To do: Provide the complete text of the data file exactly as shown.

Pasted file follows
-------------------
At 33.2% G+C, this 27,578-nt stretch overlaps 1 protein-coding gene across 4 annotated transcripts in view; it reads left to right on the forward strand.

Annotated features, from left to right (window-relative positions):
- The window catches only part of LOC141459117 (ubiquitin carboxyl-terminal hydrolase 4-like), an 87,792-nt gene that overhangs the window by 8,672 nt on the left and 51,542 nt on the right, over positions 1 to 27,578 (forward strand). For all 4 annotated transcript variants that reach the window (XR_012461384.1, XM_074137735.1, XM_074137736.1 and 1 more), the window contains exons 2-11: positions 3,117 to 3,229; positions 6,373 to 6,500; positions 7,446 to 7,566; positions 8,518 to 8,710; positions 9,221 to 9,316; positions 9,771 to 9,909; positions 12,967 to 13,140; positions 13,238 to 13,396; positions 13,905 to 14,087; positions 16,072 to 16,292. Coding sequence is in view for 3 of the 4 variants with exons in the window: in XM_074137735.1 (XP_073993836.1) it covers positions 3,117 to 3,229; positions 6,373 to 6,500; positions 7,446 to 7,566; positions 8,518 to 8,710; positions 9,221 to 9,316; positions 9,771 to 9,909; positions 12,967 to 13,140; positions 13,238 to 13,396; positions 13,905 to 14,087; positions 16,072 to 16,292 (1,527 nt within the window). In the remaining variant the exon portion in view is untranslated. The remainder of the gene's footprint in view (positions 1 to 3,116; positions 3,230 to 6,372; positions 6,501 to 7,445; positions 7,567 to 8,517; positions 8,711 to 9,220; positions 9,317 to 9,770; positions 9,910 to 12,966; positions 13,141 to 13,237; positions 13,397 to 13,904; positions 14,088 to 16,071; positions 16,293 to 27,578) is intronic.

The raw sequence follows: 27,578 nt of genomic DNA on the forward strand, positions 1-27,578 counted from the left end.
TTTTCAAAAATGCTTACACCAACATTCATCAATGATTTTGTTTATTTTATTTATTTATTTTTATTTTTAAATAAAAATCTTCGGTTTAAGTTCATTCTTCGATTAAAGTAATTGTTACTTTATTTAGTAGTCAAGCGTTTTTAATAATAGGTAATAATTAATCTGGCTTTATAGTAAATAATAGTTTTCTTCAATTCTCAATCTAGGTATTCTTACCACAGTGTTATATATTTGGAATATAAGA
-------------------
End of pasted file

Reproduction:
At 33.2% G+C, this 27,578-nt stretch overlaps 1 protein-coding gene across 4 annotated transcripts in view; it reads left to right on the forward strand.

Annotated features, from left to right (window-relative positions):
- The window catches only part of LOC141459117 (ubiquitin carboxyl-terminal hydrolase 4-like), an 87,792-nt gene that overhangs the window by 8,672 nt on the left and 51,542 nt on the right, over positions 1 to 27,578 (forward strand). For all 4 annotated transcript variants that reach the window (XR_012461384.1, XM_074137735.1, XM_074137736.1 and 1 more), the window contains exons 2-11: positions 3,117 to 3,229; positions 6,373 to 6,500; positions 7,446 to 7,566; positions 8,518 to 8,710; positions 9,221 to 9,316; positions 9,771 to 9,909; positions 12,967 to 13,140; positions 13,238 to 13,396; positions 13,905 to 14,087; positions 16,072 to 16,292. Coding sequence is in view for 3 of the 4 variants with exons in the window: in XM_074137735.1 (XP_073993836.1) it covers positions 3,117 to 3,229; positions 6,373 to 6,500; positions 7,446 to 7,566; positions 8,518 to 8,710; positions 9,221 to 9,316; positions 9,771 to 9,909; positions 12,967 to 13,140; positions 13,238 to 13,396; positions 13,905 to 14,087; positions 16,072 to 16,292 (1,527 nt within the window). In the remaining variant the exon portion in view is untranslated. The remainder of the gene's footprint in view (positions 1 to 3,116; positions 3,230 to 6,372; positions 6,501 to 7,445; positions 7,567 to 8,517; positions 8,711 to 9,220; positions 9,317 to 9,770; positions 9,910 to 12,966; positions 13,141 to 13,237; positions 13,397 to 13,904; positions 14,088 to 16,071; positions 16,293 to 27,578) is intronic.

The raw sequence follows: 27,578 nt of genomic DNA on the forward strand, positions 1-27,578 counted from the left end.
TTTTCAAAAATGCTTACACCAACATTCATCAATGATTTTGTTTATTTTATTTATTTATTTTTATTTTTAAATAAAAATCTTCGGTTTAAGTTCATTCTTCGATTAAAGTAATTGTTACTTTATTTAGTAGTCAAGCGTTTTTAATAATAGGTAATAATTAATCTGGCTTTATAGTAAATAATAGTTTTCTTCAATTCTCAATCTAGGTATTCTTACCACAGTGTTATATATTTGGAATATAAGA